One thing The Immortal Trilogy doesn’t lack is a variety of settings. Because the books features flashbacks on the characters’ long lives, readers get to experience places and periods as diverse as Venice in 1262; the Hindu Kush in 1841; several months with Lord Byron in Pisa in 1822; and Fez in 1830.
For all those warmer locations, I think of the books as being associated more with wintery climes. The first book, The Taker, is set primarily in the protagonist’s hometown, the fictional town of St. Andrew in northernmost Maine that would sit about where Allagash stands today. It is winter there nearly half the year, with snow piling up to the windows. The book opens on a chilly night in the present day, with a disillusioned doctor contemplating the difficult lives of his farming neighbors minutes before he is meets Lanore, a woman who claims to have lived in the town at the time of its founding over 200 years earlier.
Readers ask why I decided to set the book in a relatively unknown area of Maine (or rather, known today for its rafting and fly-fishing and not for its past); why did I choose such a cold location for the story? The answer is two-fold. First, the characters had to start their lives in an isolated place, where they were essentially living in a remote kingdom that was self-sufficient, with laws unto itself. A place where one of the characters, Jonathan (the one with whom Lanore falls in love), could be a veritable princeling, ruler of all he surveys. So I whisked them away to a very cold, remote place indeed.
In the second place, I grew up in the north. Not the snowy isolation of northern Maine; no, I grew up some place even more remote and snowy and deadly: Alaska. People are always surprised to hear that I was born in Alaska, in the area of Fairbanks. The reason is pretty simple: my father was in the Army and was stationed there. It was a long time ago, and the impression I get is that life was even harder then than it is now.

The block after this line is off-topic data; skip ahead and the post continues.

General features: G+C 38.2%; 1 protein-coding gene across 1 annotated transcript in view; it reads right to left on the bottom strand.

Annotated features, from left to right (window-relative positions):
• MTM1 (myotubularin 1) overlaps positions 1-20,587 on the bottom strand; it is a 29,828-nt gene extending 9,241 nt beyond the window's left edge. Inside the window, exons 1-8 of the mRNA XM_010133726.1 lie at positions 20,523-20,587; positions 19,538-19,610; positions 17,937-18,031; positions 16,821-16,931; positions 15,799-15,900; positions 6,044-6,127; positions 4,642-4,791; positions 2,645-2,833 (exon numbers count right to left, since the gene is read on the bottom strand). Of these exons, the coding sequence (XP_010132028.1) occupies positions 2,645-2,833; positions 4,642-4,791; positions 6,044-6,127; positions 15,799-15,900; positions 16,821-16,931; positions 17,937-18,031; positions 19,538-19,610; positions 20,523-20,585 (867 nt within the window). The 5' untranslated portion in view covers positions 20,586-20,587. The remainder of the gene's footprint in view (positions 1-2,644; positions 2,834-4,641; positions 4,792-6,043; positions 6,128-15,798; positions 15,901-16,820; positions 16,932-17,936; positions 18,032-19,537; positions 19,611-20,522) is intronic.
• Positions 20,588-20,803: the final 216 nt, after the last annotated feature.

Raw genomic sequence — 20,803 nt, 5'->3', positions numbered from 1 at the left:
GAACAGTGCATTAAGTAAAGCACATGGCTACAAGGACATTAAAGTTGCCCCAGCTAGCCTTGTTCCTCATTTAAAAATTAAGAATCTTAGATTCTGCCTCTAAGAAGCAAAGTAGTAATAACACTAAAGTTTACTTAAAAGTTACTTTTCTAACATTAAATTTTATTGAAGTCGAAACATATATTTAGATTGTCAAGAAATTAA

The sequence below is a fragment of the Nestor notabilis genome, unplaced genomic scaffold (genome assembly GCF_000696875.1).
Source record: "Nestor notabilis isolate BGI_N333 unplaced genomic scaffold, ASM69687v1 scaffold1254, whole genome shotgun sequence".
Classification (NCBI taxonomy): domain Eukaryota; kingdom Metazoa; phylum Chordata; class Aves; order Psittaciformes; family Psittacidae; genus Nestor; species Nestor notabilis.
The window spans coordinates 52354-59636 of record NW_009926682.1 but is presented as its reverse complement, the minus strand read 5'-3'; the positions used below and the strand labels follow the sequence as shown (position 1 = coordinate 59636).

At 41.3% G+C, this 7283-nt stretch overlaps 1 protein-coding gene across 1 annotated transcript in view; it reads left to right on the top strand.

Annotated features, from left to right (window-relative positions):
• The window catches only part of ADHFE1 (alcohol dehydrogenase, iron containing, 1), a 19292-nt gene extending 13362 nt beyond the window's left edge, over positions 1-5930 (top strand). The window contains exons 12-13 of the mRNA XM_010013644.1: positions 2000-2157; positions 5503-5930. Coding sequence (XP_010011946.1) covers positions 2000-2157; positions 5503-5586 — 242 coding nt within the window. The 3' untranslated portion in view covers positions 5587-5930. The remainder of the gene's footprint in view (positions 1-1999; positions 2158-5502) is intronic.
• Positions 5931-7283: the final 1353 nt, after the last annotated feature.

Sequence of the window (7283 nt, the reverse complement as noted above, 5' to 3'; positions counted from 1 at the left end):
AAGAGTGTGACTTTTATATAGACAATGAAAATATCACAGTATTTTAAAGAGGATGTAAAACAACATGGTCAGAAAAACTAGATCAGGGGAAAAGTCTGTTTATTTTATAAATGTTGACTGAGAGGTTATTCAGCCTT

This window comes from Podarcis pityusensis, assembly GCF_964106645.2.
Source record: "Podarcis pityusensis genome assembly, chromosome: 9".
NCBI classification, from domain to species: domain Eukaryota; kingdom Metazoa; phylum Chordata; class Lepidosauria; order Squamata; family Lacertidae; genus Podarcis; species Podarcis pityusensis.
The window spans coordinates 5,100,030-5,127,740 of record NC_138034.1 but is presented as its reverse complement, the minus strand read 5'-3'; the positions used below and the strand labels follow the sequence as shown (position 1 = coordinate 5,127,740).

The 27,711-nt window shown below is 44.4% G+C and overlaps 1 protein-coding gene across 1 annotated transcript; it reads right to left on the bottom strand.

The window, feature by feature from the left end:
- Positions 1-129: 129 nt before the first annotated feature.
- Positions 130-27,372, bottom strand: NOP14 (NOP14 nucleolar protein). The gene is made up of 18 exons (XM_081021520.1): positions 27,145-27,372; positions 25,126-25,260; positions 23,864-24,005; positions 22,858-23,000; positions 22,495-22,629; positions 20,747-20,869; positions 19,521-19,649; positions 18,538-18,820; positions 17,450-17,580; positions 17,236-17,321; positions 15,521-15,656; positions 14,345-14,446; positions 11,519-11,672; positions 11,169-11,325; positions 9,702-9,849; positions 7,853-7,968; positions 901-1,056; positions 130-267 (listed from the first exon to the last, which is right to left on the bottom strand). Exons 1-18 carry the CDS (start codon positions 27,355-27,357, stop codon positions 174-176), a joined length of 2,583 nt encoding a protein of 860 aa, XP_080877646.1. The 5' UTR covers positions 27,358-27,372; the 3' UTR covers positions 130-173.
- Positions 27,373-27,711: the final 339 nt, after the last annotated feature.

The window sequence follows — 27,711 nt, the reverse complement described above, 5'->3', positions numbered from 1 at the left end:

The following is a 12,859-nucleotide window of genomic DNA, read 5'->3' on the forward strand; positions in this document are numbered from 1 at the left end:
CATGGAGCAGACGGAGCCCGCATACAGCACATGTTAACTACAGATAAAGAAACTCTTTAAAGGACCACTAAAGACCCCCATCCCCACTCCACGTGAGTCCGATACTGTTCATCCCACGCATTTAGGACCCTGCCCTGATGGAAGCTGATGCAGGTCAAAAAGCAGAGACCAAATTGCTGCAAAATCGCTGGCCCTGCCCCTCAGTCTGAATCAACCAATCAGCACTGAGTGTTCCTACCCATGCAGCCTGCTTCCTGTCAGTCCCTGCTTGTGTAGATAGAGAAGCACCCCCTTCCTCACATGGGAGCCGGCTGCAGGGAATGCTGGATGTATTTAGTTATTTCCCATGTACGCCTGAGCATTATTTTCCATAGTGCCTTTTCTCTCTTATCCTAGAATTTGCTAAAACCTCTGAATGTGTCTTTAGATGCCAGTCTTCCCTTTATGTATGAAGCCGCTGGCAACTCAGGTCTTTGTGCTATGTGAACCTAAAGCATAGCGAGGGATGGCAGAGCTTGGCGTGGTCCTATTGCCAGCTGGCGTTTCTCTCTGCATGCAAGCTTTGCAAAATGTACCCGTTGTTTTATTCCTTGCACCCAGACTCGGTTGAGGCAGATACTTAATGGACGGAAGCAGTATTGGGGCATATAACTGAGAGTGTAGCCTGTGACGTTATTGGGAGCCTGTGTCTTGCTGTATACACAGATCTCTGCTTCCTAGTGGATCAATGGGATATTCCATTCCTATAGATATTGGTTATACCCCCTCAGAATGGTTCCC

This all happened a long time ago and I have few memories of living there. The stories I do remember, however, have to do with how dangerous it was. My parents came close to losing my three siblings and me on several occasions. Of course this may say more about my parents’ atrocious parenting skills than the inherent dangers of the snowy north. For instance, on a camping trip in Denali park, one of us became lost and it apparently got to a fairly dire point before the lost child was found (I no longer remember if I was the one who was lost, or one of my sisters, but you’ll see that it hardly matters because we each have our turn in the barrel, so to speak.)
On another occasion, they brought my two older sisters to the dogsled races (I was deemed too young and left at home) and for some reason, thought it would be fun to put the two of them in one of the sleds participating in the race. When the sleds crossed the finish line, they saw to their horror that one of my sisters was missing. They assumed that she fell out of the sled somewhere along the miles-long route. The sledders were about to organize a search party when they discovered the missing sister tucked in at the bottom of the sled, asleep.
Then there was the time they almost left my brother—who was then an infant—behind at a rest stop on the Yukon Highway. This was the same excursion where my father came face to face with a brown bear; my mother (who cannot drive) had visions of being left alone with four children in the wilderness after her husband had been mauled to death by a bear. What I have taken away from all these hilarious stories is that my parents have very poor judgment. I cannot figure out for the life of me why any of my siblings would leave their children in my parents’ care, but they have.
Perhaps this is why, in shadowy back of my mind, the wintery north equates to danger and loss of life in a spectacular way.
We return to St. Andrew, as well as travel to Venice in the Middle Ages and even the underworld in the final book of the trilogy, The Descent. For more information on the books and the author, please visit www.almakatsu.com.
(Stock Photo in the article purchased by Alma Katsu.)